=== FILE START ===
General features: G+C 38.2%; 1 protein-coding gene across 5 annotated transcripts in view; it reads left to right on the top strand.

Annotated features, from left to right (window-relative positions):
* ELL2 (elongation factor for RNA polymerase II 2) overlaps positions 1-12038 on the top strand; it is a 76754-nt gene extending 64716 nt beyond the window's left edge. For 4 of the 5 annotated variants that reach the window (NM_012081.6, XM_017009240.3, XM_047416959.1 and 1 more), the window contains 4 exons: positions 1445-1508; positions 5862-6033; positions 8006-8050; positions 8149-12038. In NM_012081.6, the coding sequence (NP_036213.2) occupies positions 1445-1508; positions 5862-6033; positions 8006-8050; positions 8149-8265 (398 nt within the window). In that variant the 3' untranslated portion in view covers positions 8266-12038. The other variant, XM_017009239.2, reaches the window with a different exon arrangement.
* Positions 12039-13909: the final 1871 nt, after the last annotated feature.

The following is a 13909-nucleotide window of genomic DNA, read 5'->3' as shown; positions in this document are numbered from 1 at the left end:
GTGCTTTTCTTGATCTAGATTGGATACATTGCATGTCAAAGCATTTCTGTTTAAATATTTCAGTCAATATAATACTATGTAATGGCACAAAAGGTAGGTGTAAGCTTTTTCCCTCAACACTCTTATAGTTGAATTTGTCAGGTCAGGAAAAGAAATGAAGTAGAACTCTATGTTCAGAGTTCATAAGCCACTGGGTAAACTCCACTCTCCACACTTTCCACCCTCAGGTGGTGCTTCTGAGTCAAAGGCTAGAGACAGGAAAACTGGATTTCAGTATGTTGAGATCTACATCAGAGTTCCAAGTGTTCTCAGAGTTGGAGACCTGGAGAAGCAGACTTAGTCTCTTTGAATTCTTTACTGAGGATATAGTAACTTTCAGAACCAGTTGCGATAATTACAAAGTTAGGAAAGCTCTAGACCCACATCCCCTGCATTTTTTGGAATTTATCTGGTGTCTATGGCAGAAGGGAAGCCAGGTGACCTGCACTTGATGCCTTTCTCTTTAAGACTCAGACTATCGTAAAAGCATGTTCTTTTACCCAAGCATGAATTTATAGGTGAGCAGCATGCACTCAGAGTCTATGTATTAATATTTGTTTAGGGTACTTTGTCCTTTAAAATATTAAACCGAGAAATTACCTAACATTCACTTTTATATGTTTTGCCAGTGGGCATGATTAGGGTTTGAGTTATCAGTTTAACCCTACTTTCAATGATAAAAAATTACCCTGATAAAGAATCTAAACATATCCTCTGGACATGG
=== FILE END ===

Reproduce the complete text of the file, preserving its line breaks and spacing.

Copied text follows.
General features: G+C 38.2%; 1 protein-coding gene across 5 annotated transcripts in view; it reads left to right on the top strand.

Annotated features, from left to right (window-relative positions):
* ELL2 (elongation factor for RNA polymerase II 2) overlaps positions 1-12038 on the top strand; it is a 76754-nt gene extending 64716 nt beyond the window's left edge. For 4 of the 5 annotated variants that reach the window (NM_012081.6, XM_017009240.3, XM_047416959.1 and 1 more), the window contains 4 exons: positions 1445-1508; positions 5862-6033; positions 8006-8050; positions 8149-12038. In NM_012081.6, the coding sequence (NP_036213.2) occupies positions 1445-1508; positions 5862-6033; positions 8006-8050; positions 8149-8265 (398 nt within the window). In that variant the 3' untranslated portion in view covers positions 8266-12038. The other variant, XM_017009239.2, reaches the window with a different exon arrangement.
* Positions 12039-13909: the final 1871 nt, after the last annotated feature.

The following is a 13909-nucleotide window of genomic DNA, read 5'->3' as shown; positions in this document are numbered from 1 at the left end:
GTGCTTTTCTTGATCTAGATTGGATACATTGCATGTCAAAGCATTTCTGTTTAAATATTTCAGTCAATATAATACTATGTAATGGCACAAAAGGTAGGTGTAAGCTTTTTCCCTCAACACTCTTATAGTTGAATTTGTCAGGTCAGGAAAAGAAATGAAGTAGAACTCTATGTTCAGAGTTCATAAGCCACTGGGTAAACTCCACTCTCCACACTTTCCACCCTCAGGTGGTGCTTCTGAGTCAAAGGCTAGAGACAGGAAAACTGGATTTCAGTATGTTGAGATCTACATCAGAGTTCCAAGTGTTCTCAGAGTTGGAGACCTGGAGAAGCAGACTTAGTCTCTTTGAATTCTTTACTGAGGATATAGTAACTTTCAGAACCAGTTGCGATAATTACAAAGTTAGGAAAGCTCTAGACCCACATCCCCTGCATTTTTTGGAATTTATCTGGTGTCTATGGCAGAAGGGAAGCCAGGTGACCTGCACTTGATGCCTTTCTCTTTAAGACTCAGACTATCGTAAAAGCATGTTCTTTTACCCAAGCATGAATTTATAGGTGAGCAGCATGCACTCAGAGTCTATGTATTAATATTTGTTTAGGGTACTTTGTCCTTTAAAATATTAAACCGAGAAATTACCTAACATTCACTTTTATATGTTTTGCCAGTGGGCATGATTAGGGTTTGAGTTATCAGTTTAACCCTACTTTCAATGATAAAAAATTACCCTGATAAAGAATCTAAACATATCCTCTGGACATGG